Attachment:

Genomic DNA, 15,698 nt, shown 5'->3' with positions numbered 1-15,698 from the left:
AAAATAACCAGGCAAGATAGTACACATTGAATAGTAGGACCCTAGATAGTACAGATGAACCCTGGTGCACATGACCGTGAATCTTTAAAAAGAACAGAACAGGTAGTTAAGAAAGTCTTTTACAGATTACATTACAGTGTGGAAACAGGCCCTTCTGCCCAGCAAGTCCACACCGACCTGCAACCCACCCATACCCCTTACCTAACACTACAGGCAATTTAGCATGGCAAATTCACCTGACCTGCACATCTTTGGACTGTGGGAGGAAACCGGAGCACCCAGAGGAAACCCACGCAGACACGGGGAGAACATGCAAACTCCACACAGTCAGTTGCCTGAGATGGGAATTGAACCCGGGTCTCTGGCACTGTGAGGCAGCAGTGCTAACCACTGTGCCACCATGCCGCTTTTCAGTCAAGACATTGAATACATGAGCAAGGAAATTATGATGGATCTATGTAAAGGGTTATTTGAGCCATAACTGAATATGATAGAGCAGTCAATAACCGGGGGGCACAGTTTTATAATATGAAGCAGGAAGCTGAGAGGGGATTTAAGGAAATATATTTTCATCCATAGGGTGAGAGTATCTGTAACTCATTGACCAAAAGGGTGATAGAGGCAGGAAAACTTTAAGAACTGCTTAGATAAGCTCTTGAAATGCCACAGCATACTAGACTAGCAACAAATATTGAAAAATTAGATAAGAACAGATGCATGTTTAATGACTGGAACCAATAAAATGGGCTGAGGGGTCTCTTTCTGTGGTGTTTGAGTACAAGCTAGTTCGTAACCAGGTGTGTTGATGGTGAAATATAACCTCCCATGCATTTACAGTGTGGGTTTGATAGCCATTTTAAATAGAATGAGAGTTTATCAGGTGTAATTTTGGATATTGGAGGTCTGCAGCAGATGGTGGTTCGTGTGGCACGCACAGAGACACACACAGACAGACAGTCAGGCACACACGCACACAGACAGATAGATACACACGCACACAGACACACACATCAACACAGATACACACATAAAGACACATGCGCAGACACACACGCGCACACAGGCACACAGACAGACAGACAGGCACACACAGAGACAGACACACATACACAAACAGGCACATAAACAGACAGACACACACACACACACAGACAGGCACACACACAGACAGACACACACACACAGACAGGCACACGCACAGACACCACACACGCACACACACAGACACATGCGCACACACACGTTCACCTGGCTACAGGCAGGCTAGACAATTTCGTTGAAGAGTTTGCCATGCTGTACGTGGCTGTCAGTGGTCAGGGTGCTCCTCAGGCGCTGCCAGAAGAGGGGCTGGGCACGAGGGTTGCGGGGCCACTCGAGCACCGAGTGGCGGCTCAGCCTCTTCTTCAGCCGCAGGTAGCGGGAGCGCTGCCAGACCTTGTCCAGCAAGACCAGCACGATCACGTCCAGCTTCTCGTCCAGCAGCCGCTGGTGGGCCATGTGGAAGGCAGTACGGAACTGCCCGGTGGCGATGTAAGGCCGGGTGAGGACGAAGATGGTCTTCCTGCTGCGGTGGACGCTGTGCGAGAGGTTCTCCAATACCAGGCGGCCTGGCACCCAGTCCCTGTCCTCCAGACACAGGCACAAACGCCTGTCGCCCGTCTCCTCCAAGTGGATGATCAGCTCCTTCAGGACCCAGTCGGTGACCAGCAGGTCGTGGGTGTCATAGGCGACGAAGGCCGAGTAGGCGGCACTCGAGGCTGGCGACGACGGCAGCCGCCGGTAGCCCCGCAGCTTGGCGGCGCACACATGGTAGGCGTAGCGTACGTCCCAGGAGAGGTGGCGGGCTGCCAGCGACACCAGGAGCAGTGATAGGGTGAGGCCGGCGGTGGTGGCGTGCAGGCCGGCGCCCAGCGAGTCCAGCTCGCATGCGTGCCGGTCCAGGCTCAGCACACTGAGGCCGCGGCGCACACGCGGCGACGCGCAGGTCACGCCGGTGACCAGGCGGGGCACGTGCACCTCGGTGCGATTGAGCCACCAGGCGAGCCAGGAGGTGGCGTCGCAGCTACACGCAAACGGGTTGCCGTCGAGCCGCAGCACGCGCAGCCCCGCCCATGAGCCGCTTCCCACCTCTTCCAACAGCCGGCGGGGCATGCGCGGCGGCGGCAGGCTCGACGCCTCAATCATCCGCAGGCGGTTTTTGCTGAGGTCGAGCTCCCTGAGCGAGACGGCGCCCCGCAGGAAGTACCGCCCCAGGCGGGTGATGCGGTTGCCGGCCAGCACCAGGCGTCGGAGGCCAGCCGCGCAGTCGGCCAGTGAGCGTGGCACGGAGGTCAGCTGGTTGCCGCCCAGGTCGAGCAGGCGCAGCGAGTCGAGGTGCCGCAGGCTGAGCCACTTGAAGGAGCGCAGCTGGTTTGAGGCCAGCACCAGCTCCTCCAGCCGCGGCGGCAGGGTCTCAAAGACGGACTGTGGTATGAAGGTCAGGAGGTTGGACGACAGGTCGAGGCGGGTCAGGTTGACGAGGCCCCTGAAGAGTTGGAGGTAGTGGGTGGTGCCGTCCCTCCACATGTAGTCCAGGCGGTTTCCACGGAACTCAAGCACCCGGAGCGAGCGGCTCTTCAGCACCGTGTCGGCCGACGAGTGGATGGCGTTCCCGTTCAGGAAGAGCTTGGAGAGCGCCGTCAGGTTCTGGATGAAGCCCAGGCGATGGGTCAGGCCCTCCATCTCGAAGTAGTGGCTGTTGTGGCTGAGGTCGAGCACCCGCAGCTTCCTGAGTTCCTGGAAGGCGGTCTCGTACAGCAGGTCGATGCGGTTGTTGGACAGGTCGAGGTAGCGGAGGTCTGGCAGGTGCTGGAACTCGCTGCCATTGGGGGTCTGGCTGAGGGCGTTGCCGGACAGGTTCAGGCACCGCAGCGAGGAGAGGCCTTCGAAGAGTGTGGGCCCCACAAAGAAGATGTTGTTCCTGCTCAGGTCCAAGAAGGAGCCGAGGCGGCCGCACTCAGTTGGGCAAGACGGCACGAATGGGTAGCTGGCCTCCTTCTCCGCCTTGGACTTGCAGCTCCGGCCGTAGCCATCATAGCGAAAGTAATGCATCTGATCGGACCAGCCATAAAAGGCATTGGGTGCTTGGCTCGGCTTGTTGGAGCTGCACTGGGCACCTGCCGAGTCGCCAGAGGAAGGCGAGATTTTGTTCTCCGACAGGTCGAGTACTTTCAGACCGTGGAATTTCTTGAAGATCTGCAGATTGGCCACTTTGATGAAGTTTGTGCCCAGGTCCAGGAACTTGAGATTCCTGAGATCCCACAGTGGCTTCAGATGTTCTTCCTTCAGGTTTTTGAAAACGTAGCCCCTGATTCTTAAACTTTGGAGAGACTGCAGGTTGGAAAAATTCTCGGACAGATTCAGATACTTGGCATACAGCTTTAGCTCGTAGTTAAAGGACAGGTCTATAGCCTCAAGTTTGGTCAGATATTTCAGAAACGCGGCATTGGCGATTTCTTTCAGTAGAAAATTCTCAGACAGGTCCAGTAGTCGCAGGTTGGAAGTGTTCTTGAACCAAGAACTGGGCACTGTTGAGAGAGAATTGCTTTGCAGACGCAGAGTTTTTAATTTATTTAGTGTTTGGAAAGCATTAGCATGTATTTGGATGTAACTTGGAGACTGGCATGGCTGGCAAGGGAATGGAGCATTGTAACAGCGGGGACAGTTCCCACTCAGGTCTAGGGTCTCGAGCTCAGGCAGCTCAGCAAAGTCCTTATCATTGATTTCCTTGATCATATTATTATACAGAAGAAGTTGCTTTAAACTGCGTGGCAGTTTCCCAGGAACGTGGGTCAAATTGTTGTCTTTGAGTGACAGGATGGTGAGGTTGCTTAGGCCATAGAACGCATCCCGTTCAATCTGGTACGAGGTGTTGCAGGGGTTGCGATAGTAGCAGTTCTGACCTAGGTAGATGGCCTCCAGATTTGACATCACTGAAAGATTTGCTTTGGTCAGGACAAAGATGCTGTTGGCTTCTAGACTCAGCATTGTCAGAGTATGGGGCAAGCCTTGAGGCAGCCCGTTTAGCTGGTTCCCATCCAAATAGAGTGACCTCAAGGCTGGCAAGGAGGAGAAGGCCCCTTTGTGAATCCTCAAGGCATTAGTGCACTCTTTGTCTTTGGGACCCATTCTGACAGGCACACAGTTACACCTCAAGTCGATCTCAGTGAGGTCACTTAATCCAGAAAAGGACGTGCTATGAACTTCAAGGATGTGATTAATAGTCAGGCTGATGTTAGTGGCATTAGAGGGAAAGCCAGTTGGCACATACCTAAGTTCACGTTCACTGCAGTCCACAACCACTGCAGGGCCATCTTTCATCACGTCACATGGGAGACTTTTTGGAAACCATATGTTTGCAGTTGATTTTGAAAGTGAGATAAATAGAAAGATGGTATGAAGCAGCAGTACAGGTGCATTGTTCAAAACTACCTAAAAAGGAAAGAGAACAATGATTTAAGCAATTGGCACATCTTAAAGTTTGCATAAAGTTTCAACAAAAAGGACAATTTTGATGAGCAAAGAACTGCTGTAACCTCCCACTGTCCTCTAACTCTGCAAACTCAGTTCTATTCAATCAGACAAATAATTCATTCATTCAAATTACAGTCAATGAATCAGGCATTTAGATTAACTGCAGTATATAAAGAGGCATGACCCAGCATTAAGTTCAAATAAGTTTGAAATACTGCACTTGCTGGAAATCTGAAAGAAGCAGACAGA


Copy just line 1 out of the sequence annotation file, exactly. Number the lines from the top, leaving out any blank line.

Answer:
Genomic DNA, 15,698 nt, shown 5'->3' with positions numbered 1-15,698 from the left: